When he left Geneva in 1940 to found the Taizé Community, Brother Roger was motivated by this intuition: for Christians to be ferments of peace in humanity, they cannot put off reconciliation among themselves until later. Many years afterwards, this is how he described his personal journey:
“Marked by the witness of my grandmother’s life, following her I found my own Christian identity by reconciling within myself the faith of my origins with the Mystery of the Catholic faith, without breaking fellowship with anyone.”
This road opened by Brother Roger requires tact; it is demanding. We have not finished exploring it.
In Christ we belong to one another. When Christians are separated, the message of the Gospel becomes inaudible.
How can we respond to the new challenges of our societies, notably that of secularization and of mutual understanding between cultures, unless we bring together the gifts of the Holy Spirit placed in all the Christian families? How can we communicate Christ’s peace to all if we remain separated?
Let us no longer waste so much energy in the oppositions among Christians, sometimes even within our denominations! Let us come together more often in the presence of God, in listening to the Word, in silence and praise:
Once a month or every three months we can invite those who live in our towns, villages or regions to a “vigil for reconciliation”. 
To prepare such a vigil, young people can set out and go towards others, to another parish or congregation, to another movement or group, and even invite young people searching for faith.
Then the desire will grow to do together all that can be done. What unites us is more important than what separates us: we need to let this reality shine out by our lives!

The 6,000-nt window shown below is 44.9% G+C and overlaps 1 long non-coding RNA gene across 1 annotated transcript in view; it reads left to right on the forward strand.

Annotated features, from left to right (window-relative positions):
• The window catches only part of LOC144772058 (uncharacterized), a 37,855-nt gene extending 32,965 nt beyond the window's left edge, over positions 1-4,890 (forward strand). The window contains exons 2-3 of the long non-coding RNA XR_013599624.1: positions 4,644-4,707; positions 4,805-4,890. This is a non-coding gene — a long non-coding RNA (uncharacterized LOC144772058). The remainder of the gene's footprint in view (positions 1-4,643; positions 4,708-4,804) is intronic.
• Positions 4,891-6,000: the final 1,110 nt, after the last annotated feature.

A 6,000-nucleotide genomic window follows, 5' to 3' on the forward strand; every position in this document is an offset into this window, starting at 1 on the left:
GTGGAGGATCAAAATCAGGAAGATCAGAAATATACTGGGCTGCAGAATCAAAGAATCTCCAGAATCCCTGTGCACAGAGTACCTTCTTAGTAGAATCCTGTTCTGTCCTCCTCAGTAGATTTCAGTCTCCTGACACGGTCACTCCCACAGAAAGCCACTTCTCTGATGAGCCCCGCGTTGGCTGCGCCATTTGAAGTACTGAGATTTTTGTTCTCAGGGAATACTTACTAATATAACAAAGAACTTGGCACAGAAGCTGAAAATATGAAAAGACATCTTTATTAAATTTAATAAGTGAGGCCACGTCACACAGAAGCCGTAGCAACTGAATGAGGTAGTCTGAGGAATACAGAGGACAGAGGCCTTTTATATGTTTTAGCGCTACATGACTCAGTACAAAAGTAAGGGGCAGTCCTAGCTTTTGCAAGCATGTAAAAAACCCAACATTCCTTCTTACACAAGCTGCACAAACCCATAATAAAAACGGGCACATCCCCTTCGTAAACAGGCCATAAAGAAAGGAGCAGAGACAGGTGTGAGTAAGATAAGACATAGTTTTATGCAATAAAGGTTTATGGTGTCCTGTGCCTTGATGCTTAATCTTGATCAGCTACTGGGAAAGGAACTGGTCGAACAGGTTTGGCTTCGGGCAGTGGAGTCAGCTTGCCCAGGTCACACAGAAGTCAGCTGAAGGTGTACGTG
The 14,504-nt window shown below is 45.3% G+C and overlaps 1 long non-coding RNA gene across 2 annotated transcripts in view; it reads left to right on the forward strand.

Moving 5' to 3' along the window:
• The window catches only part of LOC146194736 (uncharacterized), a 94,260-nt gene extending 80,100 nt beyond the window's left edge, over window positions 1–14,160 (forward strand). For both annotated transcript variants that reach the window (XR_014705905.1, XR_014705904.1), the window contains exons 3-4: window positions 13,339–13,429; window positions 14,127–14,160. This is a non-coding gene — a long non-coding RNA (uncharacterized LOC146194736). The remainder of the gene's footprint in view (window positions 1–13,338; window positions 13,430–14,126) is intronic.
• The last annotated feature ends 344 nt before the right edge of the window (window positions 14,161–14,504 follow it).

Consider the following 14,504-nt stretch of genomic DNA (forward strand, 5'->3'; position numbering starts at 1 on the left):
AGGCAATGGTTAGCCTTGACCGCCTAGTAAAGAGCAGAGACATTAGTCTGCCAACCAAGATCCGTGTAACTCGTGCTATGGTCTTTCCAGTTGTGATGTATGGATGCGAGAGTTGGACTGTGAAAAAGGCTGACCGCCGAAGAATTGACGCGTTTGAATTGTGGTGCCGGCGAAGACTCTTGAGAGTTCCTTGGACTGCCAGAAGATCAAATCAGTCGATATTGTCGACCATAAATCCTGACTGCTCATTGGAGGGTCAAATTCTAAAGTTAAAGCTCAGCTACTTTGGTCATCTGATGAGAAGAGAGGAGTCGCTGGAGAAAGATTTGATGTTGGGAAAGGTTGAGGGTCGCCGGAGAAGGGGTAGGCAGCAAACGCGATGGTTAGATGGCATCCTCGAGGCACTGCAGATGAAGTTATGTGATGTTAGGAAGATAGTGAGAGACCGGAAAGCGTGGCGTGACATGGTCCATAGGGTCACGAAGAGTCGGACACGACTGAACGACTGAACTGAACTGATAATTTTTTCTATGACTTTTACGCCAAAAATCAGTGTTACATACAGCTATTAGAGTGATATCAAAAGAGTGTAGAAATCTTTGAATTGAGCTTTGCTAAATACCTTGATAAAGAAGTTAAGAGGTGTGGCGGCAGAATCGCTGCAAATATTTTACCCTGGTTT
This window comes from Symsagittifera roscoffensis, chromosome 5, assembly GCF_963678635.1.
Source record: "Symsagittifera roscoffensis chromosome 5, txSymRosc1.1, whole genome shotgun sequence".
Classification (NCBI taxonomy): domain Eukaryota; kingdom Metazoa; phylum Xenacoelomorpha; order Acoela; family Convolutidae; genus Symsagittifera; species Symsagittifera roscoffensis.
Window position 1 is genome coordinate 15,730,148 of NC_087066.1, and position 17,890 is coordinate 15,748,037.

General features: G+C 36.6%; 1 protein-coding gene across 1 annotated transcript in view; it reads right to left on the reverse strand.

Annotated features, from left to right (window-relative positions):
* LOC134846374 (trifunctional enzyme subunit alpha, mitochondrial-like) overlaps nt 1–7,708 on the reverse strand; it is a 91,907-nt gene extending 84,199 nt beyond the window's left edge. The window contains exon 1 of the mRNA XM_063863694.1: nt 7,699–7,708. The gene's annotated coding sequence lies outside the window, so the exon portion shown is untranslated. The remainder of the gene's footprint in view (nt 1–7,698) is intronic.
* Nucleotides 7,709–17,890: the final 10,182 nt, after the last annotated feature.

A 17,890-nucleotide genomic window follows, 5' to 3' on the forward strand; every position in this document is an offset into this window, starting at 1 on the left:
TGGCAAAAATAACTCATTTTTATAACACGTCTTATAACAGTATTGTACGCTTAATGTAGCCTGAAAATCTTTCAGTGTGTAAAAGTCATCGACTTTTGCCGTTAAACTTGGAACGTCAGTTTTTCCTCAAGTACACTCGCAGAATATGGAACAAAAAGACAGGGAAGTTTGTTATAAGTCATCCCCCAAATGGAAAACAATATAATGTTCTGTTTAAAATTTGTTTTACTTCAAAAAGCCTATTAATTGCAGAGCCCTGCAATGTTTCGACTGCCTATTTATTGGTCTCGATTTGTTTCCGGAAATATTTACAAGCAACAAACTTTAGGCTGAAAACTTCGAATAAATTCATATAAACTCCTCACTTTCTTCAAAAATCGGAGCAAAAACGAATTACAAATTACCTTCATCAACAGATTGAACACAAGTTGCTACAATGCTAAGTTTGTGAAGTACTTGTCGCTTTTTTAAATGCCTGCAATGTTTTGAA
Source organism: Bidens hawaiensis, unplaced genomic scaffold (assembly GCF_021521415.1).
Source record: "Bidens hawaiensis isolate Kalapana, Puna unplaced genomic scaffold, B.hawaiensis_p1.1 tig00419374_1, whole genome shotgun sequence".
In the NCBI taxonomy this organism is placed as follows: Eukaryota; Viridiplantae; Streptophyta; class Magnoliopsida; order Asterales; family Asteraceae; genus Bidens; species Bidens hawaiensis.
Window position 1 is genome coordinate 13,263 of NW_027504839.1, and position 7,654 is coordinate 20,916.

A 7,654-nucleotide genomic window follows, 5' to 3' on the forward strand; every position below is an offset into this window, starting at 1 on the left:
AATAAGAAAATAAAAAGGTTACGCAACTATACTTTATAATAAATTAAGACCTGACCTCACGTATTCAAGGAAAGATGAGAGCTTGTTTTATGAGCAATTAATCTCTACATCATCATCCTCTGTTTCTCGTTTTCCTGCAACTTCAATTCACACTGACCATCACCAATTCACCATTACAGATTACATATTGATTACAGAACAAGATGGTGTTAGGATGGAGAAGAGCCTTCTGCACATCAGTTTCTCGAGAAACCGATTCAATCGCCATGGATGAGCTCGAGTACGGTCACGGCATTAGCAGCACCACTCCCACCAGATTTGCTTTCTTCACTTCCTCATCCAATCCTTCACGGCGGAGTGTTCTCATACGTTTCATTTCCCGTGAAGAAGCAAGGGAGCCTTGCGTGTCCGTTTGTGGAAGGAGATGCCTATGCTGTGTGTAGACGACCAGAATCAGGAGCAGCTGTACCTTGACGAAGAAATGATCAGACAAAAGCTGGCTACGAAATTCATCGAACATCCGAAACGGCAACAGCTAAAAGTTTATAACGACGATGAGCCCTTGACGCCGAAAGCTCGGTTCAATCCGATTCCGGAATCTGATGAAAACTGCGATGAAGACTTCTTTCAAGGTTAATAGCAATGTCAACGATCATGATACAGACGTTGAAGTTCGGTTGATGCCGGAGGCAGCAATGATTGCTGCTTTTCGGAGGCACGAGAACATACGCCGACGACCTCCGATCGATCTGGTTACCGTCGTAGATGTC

An exchange of gifts between the different Christian traditions has already begun. We see in Taizé that, through praying together and in personal encounters, mutual esteem is growing and that such an exchange is occurring naturally.Some aspects of the Mystery of the faith have been developed better by each Christian tradition.The Christians of the East have always emphasized the resurrection of Christ that already transfigures the world. Is it not because of this that in past centuries many of them were able to endure decades of suffering? The East has preserved the teaching of the Church Fathers with great fidelity. Monasticism, which it gave to the West, has breathed a life of contemplation into the entire Church. Can Western Christians become more open to these treasures?The Christians of the Reformation have strongly stressed these Gospel realities: God offers his love freely and unconditionally; by his Word he comes to whoever listens to it and puts it into practice; the simple trusting of faith leads to the freedom of the children of God; singing together allows the Word of God to penetrate us. Are not these values essential for all Christians?The Catholic Church has kept visible, throughout history, the universality of communion in Christ. It has constantly looked for a balance between the local Church and the universal Church. One cannot exist without the other. A ministry of communion at all levels has helped to maintain unanimity in the faith. Cannot all baptized persons go further in a progressive understanding of this ministry?Beyond denominations, it is urgent for an exchange of gifts between continents to develop. The Christians of Europe, for example, have much to receive from the Churches on other continents. In return for all that these Churches have received from Europe, today they can communicate to that continent a Gospel freshness.The witnesses and the martyrs to Christ lead us towards one communion. They nourish our hope and our determination to seek visible unity among all Christians.